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May Day by John Sommerfield

The country is in turmoil – the people are angry at the corruption of the ruling class; workers are told to increase production for less pay; bosses meet to discuss ways of increasing their profit margins; unions mobilise the masses; a march takes place; the police clash with demonstrators and a man is killed on the streets of London. This could be a snapshot of life in the 21st Century, but it is an outline of the events driving May Day, a novel first published in 1936.

Taking place over a three-day period leading up to and including the worker’s holiday of May 1st, sometime during the 1930s, on one level May Day is a political novel, but more than that it is a book about London and its people. The political is made personal as an unusually large number of characters fill the pages, some returning again and again, others glimpsed only once, but each appearance moves the book forward as individual stories link and build layers, creating a unique sort of narrative. There is no main character in May Day, no single voice dominating, and this experimental approach could easily have failed, and yet John Sommerfield pulls it off.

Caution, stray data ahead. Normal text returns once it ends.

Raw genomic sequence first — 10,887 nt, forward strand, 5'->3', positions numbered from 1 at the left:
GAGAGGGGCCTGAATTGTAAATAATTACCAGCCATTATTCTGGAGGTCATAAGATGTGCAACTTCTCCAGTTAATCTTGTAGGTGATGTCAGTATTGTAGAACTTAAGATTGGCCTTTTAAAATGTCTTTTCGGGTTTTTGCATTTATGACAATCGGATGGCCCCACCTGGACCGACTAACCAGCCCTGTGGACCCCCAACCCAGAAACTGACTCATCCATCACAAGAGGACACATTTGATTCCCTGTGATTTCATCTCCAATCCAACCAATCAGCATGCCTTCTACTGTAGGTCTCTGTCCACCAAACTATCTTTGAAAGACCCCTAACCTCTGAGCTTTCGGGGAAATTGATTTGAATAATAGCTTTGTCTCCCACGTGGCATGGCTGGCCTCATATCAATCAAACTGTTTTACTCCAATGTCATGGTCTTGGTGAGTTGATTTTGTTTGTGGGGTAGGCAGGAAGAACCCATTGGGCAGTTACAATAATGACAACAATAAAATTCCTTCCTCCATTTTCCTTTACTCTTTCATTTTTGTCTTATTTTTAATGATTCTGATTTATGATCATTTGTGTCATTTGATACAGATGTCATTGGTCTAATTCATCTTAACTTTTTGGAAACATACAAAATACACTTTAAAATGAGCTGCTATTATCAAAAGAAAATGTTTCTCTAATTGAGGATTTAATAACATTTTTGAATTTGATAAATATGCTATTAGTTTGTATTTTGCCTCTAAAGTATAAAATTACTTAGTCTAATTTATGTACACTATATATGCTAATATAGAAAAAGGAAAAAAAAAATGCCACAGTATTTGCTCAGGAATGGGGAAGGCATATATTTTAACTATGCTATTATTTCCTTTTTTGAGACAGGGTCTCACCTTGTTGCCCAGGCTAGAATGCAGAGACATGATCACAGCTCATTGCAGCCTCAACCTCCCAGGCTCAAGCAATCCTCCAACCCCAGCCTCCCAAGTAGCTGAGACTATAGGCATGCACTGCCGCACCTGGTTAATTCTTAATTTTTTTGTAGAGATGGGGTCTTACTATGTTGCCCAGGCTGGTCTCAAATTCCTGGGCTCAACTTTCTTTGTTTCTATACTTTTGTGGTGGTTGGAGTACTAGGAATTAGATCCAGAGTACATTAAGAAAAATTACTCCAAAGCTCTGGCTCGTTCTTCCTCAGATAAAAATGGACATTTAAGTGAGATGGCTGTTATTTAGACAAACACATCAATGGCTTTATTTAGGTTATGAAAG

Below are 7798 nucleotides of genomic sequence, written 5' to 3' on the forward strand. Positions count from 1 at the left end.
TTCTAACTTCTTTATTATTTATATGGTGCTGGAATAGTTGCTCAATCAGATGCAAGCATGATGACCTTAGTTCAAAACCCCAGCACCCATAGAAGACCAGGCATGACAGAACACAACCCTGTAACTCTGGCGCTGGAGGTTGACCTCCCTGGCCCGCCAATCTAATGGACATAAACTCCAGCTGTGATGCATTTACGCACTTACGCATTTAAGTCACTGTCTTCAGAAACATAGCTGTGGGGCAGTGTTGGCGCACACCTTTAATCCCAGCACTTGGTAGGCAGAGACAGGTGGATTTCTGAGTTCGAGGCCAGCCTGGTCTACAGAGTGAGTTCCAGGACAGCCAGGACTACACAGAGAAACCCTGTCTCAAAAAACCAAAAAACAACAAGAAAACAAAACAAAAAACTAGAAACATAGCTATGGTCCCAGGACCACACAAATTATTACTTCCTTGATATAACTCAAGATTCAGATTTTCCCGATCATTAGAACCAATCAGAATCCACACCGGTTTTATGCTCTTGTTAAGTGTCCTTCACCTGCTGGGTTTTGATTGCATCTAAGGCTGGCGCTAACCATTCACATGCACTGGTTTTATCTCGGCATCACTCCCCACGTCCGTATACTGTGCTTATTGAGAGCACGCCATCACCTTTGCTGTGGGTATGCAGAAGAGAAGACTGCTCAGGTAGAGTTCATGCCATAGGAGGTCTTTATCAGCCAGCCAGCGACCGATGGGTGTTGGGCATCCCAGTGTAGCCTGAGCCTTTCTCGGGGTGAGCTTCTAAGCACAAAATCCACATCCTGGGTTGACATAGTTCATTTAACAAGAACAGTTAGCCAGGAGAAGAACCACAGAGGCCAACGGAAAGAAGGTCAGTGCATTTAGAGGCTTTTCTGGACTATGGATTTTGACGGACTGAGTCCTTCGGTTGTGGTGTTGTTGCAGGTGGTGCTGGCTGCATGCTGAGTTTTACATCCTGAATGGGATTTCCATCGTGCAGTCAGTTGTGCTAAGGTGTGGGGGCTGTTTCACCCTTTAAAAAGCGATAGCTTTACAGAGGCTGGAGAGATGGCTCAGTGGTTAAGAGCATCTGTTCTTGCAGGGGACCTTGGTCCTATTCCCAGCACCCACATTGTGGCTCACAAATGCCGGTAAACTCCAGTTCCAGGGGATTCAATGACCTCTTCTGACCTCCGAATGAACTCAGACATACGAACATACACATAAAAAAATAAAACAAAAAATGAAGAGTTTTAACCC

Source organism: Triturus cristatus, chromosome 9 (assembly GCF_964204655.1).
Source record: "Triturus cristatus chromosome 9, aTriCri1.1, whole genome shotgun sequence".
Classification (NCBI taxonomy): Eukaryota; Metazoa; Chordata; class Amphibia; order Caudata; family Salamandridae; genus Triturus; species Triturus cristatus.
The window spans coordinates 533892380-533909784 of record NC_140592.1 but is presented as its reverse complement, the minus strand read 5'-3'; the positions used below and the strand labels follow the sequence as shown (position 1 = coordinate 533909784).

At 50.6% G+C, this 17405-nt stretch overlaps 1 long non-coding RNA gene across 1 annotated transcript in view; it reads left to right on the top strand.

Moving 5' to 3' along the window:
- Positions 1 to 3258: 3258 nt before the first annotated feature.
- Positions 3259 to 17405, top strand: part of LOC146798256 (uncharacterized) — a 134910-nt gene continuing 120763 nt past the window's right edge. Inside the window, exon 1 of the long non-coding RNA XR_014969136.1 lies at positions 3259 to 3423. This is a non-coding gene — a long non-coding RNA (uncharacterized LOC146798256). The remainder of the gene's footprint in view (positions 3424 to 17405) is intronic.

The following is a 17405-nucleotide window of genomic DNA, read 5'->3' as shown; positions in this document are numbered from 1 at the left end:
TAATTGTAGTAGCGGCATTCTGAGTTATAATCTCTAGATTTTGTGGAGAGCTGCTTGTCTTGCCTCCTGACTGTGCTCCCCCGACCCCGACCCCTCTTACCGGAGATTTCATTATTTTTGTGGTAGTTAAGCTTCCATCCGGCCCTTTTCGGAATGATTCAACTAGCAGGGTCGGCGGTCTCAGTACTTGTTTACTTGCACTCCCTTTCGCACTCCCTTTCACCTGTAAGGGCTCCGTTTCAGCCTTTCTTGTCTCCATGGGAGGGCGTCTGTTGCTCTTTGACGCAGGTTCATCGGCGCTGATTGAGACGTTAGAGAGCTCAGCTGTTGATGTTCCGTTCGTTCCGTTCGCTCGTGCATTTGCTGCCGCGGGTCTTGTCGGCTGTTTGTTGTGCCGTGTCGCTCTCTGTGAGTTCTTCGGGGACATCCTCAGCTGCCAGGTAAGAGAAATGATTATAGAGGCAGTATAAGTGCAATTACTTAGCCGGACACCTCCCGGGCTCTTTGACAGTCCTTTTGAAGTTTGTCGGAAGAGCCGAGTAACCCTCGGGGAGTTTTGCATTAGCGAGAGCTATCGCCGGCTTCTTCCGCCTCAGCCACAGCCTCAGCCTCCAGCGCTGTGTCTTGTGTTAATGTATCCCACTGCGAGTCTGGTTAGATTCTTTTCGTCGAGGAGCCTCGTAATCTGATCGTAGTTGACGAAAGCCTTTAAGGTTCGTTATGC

May Day is a fluent, exciting read, and while he would later describe it as more like ‘Communist romanticism’ than ‘social realism’, he was being modest. London is always present in her factories and terraces, docks and river, grand parks and mansions, street markets and salons. As one reviewer put in back in 1936, Sommerfield ‘gives us the true London – smelt, seen, understood.’

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